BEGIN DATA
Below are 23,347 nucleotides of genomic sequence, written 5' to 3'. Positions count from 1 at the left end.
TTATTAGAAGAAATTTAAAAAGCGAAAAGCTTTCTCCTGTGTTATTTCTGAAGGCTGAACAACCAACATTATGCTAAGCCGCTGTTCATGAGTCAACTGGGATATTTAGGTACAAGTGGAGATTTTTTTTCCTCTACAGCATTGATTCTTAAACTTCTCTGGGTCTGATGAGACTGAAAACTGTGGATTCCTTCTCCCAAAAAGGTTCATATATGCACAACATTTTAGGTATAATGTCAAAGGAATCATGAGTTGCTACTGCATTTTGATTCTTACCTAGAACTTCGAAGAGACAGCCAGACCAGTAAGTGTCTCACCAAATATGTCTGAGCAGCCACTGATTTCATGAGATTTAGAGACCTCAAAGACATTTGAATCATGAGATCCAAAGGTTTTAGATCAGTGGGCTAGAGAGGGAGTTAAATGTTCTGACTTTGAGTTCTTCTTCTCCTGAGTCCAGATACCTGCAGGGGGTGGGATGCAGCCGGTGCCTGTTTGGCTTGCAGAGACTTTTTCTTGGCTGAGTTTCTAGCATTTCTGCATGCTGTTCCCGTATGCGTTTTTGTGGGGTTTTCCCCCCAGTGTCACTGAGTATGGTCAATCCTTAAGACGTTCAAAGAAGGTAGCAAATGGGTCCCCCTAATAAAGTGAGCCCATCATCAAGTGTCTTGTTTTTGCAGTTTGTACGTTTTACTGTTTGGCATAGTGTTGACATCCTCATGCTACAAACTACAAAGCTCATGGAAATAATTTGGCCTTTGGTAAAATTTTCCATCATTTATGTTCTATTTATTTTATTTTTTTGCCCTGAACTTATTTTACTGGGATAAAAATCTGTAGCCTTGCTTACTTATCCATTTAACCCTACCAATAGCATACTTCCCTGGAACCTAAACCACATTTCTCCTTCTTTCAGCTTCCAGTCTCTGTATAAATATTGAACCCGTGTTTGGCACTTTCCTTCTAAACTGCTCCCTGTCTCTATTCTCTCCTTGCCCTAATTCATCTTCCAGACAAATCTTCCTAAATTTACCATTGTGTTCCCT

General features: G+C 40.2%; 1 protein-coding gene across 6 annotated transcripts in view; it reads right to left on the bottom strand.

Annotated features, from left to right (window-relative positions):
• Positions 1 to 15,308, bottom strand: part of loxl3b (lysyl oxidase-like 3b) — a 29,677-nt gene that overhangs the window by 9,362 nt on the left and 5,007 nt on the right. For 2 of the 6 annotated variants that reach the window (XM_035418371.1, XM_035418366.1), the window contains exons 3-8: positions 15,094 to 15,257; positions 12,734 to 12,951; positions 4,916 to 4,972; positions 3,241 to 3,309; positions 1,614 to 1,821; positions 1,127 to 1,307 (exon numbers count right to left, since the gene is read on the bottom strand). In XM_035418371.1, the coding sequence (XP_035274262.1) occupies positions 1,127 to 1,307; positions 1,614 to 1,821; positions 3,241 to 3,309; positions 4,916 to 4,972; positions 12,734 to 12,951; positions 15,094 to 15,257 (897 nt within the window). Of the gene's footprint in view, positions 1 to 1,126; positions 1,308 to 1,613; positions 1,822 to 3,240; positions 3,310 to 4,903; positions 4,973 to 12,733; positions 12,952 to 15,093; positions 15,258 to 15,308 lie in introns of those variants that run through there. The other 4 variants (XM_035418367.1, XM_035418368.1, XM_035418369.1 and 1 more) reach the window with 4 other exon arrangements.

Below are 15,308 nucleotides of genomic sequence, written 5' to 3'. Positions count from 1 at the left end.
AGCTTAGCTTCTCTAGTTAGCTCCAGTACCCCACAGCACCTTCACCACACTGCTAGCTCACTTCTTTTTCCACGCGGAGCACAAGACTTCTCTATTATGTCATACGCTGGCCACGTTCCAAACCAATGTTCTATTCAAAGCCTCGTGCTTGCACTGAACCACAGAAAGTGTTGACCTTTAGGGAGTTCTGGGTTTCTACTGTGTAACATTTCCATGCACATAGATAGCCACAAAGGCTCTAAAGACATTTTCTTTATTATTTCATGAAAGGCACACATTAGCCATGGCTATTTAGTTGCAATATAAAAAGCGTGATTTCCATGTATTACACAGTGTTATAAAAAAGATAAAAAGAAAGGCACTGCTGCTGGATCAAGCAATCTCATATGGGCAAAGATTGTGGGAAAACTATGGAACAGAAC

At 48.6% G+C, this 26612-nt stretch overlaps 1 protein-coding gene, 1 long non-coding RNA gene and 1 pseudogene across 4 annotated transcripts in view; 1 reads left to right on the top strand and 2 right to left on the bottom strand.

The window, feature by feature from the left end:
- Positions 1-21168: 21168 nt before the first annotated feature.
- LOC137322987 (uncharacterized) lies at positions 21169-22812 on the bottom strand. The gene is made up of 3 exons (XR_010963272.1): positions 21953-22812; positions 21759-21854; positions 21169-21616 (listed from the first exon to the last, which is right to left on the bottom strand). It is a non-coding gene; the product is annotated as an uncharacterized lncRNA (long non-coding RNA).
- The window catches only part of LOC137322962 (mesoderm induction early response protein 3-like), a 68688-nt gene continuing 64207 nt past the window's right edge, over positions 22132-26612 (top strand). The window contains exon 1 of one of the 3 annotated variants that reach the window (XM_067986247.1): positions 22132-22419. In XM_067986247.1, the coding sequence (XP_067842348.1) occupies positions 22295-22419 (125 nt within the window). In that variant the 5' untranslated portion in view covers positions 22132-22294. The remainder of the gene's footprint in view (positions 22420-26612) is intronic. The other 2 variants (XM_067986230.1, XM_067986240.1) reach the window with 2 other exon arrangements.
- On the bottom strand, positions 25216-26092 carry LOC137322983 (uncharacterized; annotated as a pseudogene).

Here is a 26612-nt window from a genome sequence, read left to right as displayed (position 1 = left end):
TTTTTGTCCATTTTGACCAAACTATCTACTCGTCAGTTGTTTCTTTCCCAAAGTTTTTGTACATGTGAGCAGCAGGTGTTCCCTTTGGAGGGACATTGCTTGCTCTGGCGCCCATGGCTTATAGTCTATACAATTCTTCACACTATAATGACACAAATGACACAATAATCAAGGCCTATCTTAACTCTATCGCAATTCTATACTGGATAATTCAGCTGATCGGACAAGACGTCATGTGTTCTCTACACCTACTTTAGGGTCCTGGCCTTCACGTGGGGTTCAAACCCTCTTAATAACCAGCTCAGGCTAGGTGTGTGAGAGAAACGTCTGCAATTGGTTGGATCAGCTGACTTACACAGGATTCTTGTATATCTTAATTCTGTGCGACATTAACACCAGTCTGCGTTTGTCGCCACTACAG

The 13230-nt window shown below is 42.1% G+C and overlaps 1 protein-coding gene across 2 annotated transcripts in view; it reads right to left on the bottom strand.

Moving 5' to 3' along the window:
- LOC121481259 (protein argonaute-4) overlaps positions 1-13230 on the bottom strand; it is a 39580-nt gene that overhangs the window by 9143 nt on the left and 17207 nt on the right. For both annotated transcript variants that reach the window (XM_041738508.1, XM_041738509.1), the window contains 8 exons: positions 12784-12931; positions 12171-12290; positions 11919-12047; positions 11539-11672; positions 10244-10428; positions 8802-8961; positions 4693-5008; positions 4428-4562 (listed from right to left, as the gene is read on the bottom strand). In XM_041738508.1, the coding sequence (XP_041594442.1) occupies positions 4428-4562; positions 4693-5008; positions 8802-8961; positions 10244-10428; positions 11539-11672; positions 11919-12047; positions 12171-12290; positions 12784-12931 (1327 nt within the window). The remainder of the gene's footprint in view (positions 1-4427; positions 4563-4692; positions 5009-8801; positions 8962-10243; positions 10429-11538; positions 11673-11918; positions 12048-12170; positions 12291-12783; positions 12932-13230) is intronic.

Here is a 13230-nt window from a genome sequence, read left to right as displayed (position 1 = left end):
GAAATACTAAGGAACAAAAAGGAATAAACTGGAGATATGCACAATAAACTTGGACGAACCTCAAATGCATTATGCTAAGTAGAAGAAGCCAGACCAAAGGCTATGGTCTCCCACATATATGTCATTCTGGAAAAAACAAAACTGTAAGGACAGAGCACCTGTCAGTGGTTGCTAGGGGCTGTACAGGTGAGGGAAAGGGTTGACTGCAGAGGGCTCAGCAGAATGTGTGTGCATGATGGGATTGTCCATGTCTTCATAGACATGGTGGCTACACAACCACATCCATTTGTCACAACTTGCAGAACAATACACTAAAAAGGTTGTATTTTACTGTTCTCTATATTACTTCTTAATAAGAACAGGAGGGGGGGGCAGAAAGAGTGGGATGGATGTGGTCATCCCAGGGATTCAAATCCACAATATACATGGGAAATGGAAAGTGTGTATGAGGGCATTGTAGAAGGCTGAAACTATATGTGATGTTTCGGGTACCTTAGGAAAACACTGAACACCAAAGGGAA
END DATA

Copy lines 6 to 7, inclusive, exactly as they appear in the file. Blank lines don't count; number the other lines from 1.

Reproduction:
Below are 15,308 nucleotides of genomic sequence, written 5' to 3'. Positions count from 1 at the left end.
AGCTTAGCTTCTCTAGTTAGCTCCAGTACCCCACAGCACCTTCACCACACTGCTAGCTCACTTCTTTTTCCACGCGGAGCACAAGACTTCTCTATTATGTCATACGCTGGCCACGTTCCAAACCAATGTTCTATTCAAAGCCTCGTGCTTGCACTGAACCACAGAAAGTGTTGACCTTTAGGGAGTTCTGGGTTTCTACTGTGTAACATTTCCATGCACATAGATAGCCACAAAGGCTCTAAAGACATTTTCTTTATTATTTCATGAAAGGCACACATTAGCCATGGCTATTTAGTTGCAATATAAAAAGCGTGATTTCCATGTATTACACAGTGTTATAAAAAAGATAAAAAGAAAGGCACTGCTGCTGGATCAAGCAATCTCATATGGGCAAAGATTGTGGGAAAACTATGGAACAGAAC